This class critique of philosophy was only one facet of a larger disciplinary crisis, as philosophy’s intellectual position was contested by new disciplines such as anthropology, sociology, semiotics, and psychoanalysis, as the universities were opened to minoritized subjects and mass media developed. Sartre personally embodied this critique of academic philosophy: he lived as an ”engaged intellectual,” resolutely refusing titles and credentials, and making a living outside the university by selling his writing. “Sartre was our Outside,” recalled Gilles Deleuze, “he was really the breath of fresh air from the backyard… Among all the Sorbonne’s probabilities, it was his unique combination which gave us the strength to tolerate the new restoration of order” (Deleuze and Parnet 2002 :12). Sartre’s philosophical work was soon enough attacked by younger male challengers, in classic masculine-combat fashion. But the project of contesting academic philosophy continued, as philosophy “itself” was attacked, reinvented, and even declared dead.
The 1960s discourse that “philosophy was dead” was a prime strategy for renegotiating the political boundaries of the discipline. It has to be read as a form of collective bargaining. “It’s not about saving philosophy,” wrote Châtelet, Foucault’s successor at Vincennes, “It is dead and there’s no room for bringing museum pieces back to life” (1970:26). The rhetoric of a “crisis” or “end” of philosophy became so commonplace that it was widely made fun of. Deleuze deplored the 1960s’ eclectic radical philosophy, writing mockingly that “We see Marx and the Pre-Socratics, Hegel and Nietzsche, holding hands in a dance celebrating the transcendence of metaphysics and even the death of philosophy as such.” Meanwhile, political criteria of evaluation were widely applied to philosophy. “In France the whole of intellectual life is affected by the existence of an organized and long-standing Communist Party, and by the presence of a sizable group of Marxist intellectuals” (Bourdieu and Passeron 1967:175). Or more succinctly: “Philosophy lives on politics” (Althusser 1971b:30). Another observer sounded resigned: “In France, the development of a political position remains the decisive test [of philosophy], disclosing as it does the definitive meaning of a mode of thought” (Descombes 1980:7).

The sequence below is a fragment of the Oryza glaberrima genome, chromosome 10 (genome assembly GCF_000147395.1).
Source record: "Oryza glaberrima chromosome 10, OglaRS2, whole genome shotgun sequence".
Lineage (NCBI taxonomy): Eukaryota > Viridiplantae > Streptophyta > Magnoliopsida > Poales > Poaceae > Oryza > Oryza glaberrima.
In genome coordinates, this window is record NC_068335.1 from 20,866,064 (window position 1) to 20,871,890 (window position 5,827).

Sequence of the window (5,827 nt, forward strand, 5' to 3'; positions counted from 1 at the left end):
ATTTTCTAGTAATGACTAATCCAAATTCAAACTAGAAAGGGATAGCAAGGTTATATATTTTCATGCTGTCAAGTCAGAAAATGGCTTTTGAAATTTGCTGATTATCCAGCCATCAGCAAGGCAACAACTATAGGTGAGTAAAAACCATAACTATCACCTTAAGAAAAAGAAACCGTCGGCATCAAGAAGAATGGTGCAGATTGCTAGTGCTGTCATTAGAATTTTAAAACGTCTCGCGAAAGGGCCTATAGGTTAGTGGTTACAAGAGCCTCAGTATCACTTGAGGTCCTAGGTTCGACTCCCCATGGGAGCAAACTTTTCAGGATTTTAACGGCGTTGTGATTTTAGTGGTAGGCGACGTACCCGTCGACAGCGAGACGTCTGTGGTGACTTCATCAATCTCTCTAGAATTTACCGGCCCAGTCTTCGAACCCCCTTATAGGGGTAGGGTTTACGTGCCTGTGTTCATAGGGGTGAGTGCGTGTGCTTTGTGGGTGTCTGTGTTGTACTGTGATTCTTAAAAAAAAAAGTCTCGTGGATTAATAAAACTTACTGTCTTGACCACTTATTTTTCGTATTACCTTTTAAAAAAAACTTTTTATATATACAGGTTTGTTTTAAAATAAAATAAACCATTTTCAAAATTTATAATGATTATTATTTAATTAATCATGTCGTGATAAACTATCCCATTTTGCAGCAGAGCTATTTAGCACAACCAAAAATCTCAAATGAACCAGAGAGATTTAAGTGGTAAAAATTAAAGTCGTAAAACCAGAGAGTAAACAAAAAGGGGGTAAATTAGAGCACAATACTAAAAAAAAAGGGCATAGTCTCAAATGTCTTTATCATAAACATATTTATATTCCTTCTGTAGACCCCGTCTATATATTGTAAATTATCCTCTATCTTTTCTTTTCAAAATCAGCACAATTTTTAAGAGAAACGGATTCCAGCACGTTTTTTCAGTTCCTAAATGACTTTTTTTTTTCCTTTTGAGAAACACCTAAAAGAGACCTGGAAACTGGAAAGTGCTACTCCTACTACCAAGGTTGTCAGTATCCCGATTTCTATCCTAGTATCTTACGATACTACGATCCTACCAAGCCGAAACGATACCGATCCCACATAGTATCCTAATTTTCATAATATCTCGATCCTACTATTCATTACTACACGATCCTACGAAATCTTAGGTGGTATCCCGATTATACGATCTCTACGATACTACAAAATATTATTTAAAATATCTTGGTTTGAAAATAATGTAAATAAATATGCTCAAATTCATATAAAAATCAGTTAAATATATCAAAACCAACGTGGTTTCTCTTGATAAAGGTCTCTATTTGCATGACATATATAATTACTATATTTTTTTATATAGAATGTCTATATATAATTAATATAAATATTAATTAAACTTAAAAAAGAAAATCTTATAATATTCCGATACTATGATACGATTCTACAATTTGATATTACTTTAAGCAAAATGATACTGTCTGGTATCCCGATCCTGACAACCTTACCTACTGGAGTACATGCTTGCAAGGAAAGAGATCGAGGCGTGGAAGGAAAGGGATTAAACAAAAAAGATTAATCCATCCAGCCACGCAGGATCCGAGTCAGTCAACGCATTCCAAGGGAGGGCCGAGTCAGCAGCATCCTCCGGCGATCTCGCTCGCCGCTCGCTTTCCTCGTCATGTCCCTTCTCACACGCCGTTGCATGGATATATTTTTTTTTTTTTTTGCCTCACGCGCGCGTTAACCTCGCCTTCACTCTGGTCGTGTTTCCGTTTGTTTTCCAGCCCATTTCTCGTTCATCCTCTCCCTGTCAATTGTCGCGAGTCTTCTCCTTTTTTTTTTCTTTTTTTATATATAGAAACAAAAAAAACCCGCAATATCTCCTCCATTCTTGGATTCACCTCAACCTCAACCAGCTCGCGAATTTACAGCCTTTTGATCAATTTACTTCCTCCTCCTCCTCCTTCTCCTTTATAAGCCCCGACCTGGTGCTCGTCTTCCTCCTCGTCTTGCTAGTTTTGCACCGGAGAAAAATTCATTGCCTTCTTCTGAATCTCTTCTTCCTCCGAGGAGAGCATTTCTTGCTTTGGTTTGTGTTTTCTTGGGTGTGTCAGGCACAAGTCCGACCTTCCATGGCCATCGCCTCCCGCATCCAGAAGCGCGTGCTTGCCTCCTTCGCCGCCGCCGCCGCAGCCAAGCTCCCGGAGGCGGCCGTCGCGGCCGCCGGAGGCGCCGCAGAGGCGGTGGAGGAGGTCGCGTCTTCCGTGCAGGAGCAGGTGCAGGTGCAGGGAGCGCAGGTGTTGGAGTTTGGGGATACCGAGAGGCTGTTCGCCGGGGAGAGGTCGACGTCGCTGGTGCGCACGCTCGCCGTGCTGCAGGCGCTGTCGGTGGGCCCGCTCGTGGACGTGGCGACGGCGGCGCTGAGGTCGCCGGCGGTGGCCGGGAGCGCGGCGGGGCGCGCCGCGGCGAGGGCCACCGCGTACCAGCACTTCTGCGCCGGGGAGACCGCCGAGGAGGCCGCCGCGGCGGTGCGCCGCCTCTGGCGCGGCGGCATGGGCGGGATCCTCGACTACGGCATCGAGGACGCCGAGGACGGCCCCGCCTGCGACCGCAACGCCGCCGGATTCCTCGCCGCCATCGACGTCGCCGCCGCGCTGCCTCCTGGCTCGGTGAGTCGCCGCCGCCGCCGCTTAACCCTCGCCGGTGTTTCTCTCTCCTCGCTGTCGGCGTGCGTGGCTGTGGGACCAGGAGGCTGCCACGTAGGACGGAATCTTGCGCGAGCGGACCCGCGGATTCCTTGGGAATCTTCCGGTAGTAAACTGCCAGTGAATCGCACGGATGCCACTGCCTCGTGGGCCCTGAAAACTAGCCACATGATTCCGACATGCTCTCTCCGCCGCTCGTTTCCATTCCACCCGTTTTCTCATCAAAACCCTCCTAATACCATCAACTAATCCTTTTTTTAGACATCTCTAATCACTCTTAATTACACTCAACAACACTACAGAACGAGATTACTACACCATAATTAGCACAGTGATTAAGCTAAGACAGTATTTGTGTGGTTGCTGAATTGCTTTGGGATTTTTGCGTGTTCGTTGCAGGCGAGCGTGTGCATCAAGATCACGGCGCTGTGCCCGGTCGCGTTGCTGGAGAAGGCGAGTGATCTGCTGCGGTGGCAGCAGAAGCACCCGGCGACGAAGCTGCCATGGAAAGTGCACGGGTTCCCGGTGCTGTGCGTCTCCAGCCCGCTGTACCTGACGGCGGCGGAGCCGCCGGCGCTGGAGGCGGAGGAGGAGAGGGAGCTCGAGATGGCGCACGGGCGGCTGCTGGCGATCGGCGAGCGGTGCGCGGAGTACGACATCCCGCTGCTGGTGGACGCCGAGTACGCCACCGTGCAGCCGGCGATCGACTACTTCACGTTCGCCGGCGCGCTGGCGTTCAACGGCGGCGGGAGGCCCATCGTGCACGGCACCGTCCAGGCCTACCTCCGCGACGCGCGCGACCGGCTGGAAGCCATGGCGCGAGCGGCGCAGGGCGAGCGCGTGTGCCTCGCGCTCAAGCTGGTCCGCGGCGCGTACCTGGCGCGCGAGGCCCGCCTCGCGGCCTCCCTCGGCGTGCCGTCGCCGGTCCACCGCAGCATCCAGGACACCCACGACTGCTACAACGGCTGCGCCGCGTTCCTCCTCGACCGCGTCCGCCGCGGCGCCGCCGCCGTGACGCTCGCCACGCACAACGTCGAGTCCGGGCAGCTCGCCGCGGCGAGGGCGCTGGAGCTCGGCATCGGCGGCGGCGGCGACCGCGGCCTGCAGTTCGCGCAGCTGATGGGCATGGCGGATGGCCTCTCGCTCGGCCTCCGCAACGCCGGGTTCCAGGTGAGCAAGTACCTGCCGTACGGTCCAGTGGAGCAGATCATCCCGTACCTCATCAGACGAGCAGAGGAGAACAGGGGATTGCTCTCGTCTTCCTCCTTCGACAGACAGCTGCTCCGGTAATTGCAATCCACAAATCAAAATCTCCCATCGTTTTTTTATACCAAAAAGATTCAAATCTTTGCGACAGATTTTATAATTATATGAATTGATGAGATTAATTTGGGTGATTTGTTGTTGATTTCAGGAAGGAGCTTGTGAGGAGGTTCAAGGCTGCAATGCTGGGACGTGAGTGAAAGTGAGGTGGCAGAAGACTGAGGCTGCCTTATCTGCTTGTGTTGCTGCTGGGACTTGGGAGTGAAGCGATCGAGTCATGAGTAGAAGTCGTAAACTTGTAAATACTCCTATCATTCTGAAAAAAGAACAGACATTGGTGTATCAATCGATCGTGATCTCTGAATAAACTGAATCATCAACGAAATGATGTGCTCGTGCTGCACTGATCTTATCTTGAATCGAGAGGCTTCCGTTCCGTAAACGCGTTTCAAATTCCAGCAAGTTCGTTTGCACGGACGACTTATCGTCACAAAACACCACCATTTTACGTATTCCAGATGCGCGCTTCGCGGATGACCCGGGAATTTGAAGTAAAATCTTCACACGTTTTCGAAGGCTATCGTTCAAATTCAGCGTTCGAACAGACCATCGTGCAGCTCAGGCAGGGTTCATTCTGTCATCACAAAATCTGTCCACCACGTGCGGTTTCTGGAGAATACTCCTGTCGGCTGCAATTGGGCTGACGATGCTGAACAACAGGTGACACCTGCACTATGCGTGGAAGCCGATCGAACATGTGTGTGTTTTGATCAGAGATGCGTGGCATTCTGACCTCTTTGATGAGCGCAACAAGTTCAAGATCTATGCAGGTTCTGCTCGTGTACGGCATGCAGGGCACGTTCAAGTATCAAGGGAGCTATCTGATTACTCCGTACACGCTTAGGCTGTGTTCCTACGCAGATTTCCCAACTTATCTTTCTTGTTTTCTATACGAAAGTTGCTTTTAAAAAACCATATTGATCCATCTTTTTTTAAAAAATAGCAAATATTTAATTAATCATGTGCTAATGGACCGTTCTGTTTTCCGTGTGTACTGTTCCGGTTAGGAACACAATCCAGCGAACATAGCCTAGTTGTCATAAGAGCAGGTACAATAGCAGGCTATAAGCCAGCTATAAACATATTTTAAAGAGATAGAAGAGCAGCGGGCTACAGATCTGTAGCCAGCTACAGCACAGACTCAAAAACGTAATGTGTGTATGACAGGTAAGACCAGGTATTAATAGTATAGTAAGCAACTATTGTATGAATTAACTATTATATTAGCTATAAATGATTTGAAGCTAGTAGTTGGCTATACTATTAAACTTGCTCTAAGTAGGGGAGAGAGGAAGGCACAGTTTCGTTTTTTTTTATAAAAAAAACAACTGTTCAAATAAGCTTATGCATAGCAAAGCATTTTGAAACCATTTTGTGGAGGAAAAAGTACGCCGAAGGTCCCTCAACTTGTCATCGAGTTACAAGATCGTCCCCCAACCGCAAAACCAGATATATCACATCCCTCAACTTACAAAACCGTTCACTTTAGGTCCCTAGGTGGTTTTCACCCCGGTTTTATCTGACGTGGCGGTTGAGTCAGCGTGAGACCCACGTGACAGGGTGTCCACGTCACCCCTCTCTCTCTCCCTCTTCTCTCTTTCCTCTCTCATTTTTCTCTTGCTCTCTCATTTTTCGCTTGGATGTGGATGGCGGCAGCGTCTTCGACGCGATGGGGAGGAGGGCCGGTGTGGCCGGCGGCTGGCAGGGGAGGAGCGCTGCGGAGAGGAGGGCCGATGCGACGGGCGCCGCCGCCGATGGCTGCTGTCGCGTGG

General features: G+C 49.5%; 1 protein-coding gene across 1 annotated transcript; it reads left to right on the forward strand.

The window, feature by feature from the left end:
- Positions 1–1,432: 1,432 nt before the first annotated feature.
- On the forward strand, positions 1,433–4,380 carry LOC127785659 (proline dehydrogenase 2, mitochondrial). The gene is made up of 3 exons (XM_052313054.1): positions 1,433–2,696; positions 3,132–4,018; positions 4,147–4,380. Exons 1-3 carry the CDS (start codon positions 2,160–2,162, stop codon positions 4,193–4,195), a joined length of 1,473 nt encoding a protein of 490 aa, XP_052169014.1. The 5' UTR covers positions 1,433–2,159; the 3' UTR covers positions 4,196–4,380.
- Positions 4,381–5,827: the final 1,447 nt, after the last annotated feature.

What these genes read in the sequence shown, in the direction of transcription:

The Althusserian moment deserves a word here. Althusser himself — born in Algiers, a prisoner of war in Germany, and a lifelong depressive — was naturally a walking contradiction, as a civil servant paid to (re)produce state intellectual elites. One non-Marxist remarked that “He was, humanly speaking, extremely warm and not at all dogmatic… The dogmatism that’s so characteristic of his disciples, that wasn’t him.” But his erstwhile student Jacques Rancière, who later became one of Paris 8’s global stars, remained quite ambivalent. Althusser “was like the priest of a religion of Marxist rigour… there was an adventurous side and a dogmatic side to it all.” In Althusser’s published writing, the dogmatism came out. In 1968, he declared dramatically that “The fusion of Marxist theory and the Workers’ Movement is the most important event in the whole history of the class struggle, i.e. in practically the whole of human history” (1971:15). Yet his movement splintered in May 1968, and the fixation with theory was attacked. “Althusser is useless!“ read one slogan. ”Althusser not the people!" said another.
Jacques Rancière soon dedicated himself to attacking his former teacher’s theoretical elitism. His disciple’s attack on the master was decidedly in keeping with the homosocial antagonisms which, we saw earlier, organized French philosophers’ relationships. In 1974, Rancière published a brutal attack on Althusser’s view of theoretical work as “class struggle in the field of theory.” Above all, Rancière argued that Althusser’s effort to politicize the academic field had only reinscribed traditional forms of academic power.